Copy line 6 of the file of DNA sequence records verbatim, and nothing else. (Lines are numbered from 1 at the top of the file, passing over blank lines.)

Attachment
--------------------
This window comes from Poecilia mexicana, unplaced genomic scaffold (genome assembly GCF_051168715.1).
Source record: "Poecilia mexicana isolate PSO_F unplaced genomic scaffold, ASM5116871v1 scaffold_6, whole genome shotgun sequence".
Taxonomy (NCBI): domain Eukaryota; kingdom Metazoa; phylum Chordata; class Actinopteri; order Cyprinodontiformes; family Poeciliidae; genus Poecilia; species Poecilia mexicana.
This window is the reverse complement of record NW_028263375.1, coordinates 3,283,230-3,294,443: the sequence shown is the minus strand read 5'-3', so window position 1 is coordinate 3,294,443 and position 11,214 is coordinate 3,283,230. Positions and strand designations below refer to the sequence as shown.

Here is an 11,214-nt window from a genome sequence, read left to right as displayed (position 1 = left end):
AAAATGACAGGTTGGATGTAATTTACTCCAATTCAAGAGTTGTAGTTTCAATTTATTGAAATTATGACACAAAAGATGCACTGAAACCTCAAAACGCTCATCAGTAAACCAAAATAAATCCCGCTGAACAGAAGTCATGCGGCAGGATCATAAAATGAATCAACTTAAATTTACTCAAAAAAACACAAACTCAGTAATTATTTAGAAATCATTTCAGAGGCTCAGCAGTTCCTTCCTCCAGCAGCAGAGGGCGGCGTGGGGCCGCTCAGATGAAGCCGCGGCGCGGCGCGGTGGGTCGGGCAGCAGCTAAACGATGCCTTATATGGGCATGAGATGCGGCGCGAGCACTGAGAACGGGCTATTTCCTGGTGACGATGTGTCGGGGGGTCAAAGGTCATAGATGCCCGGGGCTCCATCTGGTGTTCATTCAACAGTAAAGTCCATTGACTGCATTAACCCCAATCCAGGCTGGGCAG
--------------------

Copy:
AAAATGACAGGTTGGATGTAATTTACTCCAATTCAAGAGTTGTAGTTTCAATTTATTGAAATTATGACACAAAAGATGCACTGAAACCTCAAAACGCTCATCAGTAAACCAAAATAAATCCCGCTGAACAGAAGTCATGCGGCAGGATCATAAAATGAATCAACTTAAATTTACTCAAAAAAACACAAACTCAGTAATTATTTAGAAATCATTTCAGAGGCTCAGCAGTTCCTTCCTCCAGCAGCAGAGGGCGGCGTGGGGCCGCTCAGATGAAGCCGCGGCGCGGCGCGGTGGGTCGGGCAGCAGCTAAACGATGCCTTATATGGGCATGAGATGCGGCGCGAGCACTGAGAACGGGCTATTTCCTGGTGACGATGTGTCGGGGGGTCAAAGGTCATAGATGCCCGGGGCTCCATCTGGTGTTCATTCAACAGTAAAGTCCATTGACTGCATTAACCCCAATCCAGGCTGGGCAG